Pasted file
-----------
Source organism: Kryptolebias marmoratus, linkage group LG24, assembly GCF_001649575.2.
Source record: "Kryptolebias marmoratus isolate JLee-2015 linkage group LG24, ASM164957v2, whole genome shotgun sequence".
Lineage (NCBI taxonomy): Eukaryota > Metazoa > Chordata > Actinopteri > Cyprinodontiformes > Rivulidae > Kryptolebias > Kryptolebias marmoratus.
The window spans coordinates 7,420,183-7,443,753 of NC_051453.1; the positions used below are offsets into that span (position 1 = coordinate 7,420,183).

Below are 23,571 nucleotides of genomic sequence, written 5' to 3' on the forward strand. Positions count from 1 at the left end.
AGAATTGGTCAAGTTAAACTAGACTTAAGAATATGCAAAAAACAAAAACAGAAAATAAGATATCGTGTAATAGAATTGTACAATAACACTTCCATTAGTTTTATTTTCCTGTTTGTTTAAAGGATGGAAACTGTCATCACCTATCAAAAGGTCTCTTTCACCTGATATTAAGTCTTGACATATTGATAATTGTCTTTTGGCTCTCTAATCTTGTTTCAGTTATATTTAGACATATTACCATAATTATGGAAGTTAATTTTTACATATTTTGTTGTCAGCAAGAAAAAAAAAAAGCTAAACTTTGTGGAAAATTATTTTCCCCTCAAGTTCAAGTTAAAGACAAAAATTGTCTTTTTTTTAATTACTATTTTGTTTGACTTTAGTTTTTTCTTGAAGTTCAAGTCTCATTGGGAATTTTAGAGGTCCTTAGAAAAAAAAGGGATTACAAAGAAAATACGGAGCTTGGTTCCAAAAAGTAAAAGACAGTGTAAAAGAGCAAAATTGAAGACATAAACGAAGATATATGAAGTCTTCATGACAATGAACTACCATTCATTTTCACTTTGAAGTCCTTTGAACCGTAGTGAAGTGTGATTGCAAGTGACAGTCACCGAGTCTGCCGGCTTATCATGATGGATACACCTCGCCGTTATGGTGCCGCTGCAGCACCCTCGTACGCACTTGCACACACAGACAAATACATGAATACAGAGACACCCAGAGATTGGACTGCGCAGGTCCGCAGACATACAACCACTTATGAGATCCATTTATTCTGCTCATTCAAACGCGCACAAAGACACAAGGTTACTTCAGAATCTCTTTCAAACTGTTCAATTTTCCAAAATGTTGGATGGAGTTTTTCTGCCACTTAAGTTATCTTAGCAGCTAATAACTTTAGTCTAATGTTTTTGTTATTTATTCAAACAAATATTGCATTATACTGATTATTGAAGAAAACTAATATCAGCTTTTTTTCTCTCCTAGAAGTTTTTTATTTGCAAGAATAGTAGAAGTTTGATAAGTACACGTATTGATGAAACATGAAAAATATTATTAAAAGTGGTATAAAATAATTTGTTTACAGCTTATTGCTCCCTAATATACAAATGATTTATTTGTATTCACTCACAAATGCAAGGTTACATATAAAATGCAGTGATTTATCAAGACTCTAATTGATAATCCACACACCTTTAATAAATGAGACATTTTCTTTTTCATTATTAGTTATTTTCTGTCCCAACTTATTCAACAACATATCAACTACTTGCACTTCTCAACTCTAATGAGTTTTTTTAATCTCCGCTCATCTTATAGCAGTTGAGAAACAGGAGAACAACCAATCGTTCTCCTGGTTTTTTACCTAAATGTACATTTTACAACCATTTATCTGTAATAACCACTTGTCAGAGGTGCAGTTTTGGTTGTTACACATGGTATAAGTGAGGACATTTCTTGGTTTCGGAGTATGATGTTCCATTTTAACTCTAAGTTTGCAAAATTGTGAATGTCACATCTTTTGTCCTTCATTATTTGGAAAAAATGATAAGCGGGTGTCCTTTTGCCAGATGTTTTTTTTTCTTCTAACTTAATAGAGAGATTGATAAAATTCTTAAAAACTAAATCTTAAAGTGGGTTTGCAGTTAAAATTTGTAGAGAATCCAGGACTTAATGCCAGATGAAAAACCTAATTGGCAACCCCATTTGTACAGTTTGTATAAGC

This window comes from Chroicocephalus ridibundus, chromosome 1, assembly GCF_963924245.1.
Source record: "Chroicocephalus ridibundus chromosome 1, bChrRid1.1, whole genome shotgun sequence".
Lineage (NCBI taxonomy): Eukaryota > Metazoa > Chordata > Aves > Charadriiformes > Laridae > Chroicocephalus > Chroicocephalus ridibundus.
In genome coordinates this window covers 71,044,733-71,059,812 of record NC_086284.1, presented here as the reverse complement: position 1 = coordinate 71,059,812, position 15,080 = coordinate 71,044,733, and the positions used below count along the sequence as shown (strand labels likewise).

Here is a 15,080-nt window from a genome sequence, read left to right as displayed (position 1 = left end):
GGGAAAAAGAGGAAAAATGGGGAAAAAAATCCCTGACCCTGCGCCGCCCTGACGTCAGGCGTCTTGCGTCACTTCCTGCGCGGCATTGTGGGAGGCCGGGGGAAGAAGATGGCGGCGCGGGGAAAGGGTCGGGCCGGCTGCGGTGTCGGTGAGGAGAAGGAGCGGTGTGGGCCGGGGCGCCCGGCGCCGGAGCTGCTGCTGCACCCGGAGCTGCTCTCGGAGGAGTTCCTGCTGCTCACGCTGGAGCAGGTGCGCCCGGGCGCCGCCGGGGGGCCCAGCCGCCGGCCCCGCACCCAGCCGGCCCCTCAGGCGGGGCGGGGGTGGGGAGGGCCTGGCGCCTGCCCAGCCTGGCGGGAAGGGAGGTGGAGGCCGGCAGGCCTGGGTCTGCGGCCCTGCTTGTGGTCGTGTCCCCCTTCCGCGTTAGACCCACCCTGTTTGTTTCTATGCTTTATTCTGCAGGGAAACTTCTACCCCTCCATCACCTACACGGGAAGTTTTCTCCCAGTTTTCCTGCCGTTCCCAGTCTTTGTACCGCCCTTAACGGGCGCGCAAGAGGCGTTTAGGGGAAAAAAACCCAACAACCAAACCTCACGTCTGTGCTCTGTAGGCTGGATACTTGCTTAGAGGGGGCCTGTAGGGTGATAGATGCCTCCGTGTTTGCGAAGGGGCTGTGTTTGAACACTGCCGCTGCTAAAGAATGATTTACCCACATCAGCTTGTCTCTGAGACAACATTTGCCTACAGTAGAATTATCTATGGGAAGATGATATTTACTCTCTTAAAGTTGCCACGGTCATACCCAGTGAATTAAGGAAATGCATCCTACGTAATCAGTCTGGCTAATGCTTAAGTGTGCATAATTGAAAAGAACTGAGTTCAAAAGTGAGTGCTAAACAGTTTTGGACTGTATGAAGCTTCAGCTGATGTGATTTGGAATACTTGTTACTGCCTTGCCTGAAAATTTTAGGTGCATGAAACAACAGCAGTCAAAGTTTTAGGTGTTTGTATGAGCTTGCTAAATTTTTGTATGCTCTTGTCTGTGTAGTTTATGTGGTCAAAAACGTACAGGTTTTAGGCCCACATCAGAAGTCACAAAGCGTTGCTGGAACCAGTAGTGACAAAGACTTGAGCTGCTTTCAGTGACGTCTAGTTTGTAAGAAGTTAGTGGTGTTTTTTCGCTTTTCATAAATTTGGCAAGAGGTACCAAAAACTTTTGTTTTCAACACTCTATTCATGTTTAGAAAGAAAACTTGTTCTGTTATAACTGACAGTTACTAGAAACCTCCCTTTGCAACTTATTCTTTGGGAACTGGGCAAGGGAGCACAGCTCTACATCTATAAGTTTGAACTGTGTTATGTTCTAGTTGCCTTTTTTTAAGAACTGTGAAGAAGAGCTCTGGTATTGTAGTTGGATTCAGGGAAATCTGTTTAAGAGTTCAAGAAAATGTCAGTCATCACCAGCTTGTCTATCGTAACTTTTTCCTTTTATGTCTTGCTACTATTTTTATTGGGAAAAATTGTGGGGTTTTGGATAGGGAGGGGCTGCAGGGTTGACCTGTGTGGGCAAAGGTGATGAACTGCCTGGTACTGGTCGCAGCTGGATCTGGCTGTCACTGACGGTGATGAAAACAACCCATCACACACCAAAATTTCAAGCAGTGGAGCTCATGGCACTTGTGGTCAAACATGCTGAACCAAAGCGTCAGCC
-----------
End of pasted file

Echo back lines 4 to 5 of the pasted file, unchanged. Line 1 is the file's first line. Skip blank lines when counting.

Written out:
The window spans coordinates 7,420,183-7,443,753 of NC_051453.1; the positions used below are offsets into that span (position 1 = coordinate 7,420,183).

Below are 23,571 nucleotides of genomic sequence, written 5' to 3' on the forward strand. Positions count from 1 at the left end.